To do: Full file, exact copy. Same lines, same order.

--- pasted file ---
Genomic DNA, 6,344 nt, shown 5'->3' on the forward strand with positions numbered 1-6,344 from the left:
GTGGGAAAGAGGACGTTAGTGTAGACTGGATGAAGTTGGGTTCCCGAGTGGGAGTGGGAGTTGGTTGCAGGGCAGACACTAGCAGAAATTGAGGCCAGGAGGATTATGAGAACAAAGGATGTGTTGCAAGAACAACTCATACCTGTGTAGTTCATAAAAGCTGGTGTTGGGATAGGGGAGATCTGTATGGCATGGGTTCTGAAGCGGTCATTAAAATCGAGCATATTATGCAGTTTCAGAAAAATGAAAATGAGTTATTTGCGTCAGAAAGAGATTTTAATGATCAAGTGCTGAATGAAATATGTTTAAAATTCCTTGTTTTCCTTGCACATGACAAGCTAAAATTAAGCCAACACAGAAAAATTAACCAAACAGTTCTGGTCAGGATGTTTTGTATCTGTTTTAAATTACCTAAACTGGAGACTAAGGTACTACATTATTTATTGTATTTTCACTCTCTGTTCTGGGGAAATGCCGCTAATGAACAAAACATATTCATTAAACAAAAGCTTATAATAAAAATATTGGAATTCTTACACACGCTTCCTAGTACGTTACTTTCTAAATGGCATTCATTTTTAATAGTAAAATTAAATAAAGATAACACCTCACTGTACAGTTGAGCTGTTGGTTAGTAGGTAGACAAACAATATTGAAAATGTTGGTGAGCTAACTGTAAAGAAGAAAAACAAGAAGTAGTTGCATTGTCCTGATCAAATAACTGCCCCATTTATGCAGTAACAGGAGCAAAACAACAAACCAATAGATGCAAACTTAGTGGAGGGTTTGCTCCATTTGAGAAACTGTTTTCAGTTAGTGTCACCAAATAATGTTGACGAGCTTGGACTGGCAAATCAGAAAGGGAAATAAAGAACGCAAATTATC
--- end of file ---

Genomic DNA, 6,344 nt, shown 5'->3' on the forward strand with positions numbered 1-6,344 from the left:
GTGGGAAAGAGGACGTTAGTGTAGACTGGATGAAGTTGGGTTCCCGAGTGGGAGTGGGAGTTGGTTGCAGGGCAGACACTAGCAGAAATTGAGGCCAGGAGGATTATGAGAACAAAGGATGTGTTGCAAGAACAACTCATACCTGTGTAGTTCATAAAAGCTGGTGTTGGGATAGGGGAGATCTGTATGGCATGGGTTCTGAAGCGGTCATTAAAATCGAGCATATTATGCAGTTTCAGAAAAATGAAAATGAGTTATTTGCGTCAGAAAGAGATTTTAATGATCAAGTGCTGAATGAAATATGTTTAAAATTCCTTGTTTTCCTTGCACATGACAAGCTAAAATTAAGCCAACACAGAAAAATTAACCAAACAGTTCTGGTCAGGATGTTTTGTATCTGTTTTAAATTACCTAAACTGGAGACTAAGGTACTACATTATTTATTGTATTTTCACTCTCTGTTCTGGGGAAATGCCGCTAATGAACAAAACATATTCATTAAACAAAAGCTTATAATAAAAATATTGGAATTCTTACACACGCTTCCTAGTACGTTACTTTCTAAATGGCATTCATTTTTAATAGTAAAATTAAATAAAGATAACACCTCACTGTACAGTTGAGCTGTTGGTTAGTAGGTAGACAAACAATATTGAAAATGTTGGTGAGCTAACTGTAAAGAAGAAAAACAAGAAGTAGTTGCATTGTCCTGATCAAATAACTGCCCCATTTATGCAGTAACAGGAGCAAAACAACAAACCAATAGATGCAAACTTAGTGGAGGGTTTGCTCCATTTGAGAAACTGTTTTCAGTTAGTGTCACCAAATAATGTTGACGAGCTTGGACTGGCAAATCAGAAAGGGAAATAAAGAACGCAAATTATC